Your Views for March 13


Mahalo, Tribune-Herald

Thank you so very much for the front page coverage of Senate Bill 2777 on Feb. 26, “Concerns raised about agricultural bill.”

More than 330 testimonies were sent in to the Senate committees that hosted a hearing on this bill Feb. 27. Of this, no more than five testimonies supported the measure, with the remainder in opposition.

Senate Bill 2777, with some amendments that only partially address expressed concerns, now awaits hearing before the House Committee on Agriculture.

It is hoped and asked people continue to keep themselves informed and voice their positions and concerns on this and other issues that involve their lifestyle.

Harry Kim

Former Hawaii County mayor

Cosmic abduction?

The missing Malaysian Airlines jet was abducted by space aliens.

Rick LaMontagne

Volcano

Attack on freedom

During her lengthy rebuttal to my earlier letter supporting the rights of GMO farmers, Rene Siracusa, referring to the county ordinance requiring registration of GMO farmers, wrote I made a “claim” that “has no factual merit.” Siracusa is in fact wrong here because in my letter I correctly stated “organic farmers are not required to register with the county as are GMO farmers.”

A comparison of a voluntary USDA certification process for organic farmers with a coercive Hawaii County “registration” law for local GMO farmers is not appropriate. Certification is needed for organic farming because of a demonstrated need to protect public health from the occasional contamination events that characterize organic farming.

However, it would be a stretch to imagine the county’s registration ordinance has anything to do with protecting public health because the county has no means to make such an evaluation of GMO farmers. The farmers are being required to place their names and locations on a list, and will be punished if they do not comply.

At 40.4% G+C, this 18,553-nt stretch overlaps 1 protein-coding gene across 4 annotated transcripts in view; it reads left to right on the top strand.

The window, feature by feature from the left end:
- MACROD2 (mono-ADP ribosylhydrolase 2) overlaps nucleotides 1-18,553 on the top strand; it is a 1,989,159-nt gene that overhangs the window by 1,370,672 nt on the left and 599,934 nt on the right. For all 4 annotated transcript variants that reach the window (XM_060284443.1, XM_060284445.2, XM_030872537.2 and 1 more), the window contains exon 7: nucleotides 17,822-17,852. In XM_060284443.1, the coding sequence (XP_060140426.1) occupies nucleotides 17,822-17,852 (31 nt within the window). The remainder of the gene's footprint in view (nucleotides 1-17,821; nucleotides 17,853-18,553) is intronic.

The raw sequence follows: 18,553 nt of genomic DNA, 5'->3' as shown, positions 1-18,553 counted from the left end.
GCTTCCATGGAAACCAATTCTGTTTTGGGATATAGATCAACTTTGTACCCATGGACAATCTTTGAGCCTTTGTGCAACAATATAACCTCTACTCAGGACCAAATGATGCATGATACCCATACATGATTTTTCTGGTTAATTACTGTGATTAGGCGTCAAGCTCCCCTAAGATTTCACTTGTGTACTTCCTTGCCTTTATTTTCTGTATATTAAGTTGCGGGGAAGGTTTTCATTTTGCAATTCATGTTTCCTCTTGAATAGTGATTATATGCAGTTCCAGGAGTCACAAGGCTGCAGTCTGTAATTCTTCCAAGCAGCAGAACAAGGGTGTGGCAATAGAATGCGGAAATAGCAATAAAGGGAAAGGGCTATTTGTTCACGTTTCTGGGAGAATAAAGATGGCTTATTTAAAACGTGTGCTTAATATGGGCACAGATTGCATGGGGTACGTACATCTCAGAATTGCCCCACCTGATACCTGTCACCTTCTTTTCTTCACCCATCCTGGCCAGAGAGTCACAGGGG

The ordinance has the obvious effect of casting unwarranted suspicion on legitimate small businesses in Hawaii County. The greatest reason why even citizens “not for” GMO should be against this type of ordinance is the precedent it sets, opening the door for unscrupulous politicians who happen to not like a particular business to require a registry for (apparently) political purposes, with little practical or scientific merit.

With no obvious public interest in the establishment of such registries, and the great potential for harm to those required to register, I choose to take a stand against these shenanigans.

It is precisely for this reason we have a Constitution and a Bill of Rights, to prevent local officials from engaging in unjust mischief toward a minority of citizens.

However, I think this county ordinance tramples all over our rights.

Curtis Beck

Hilo

 

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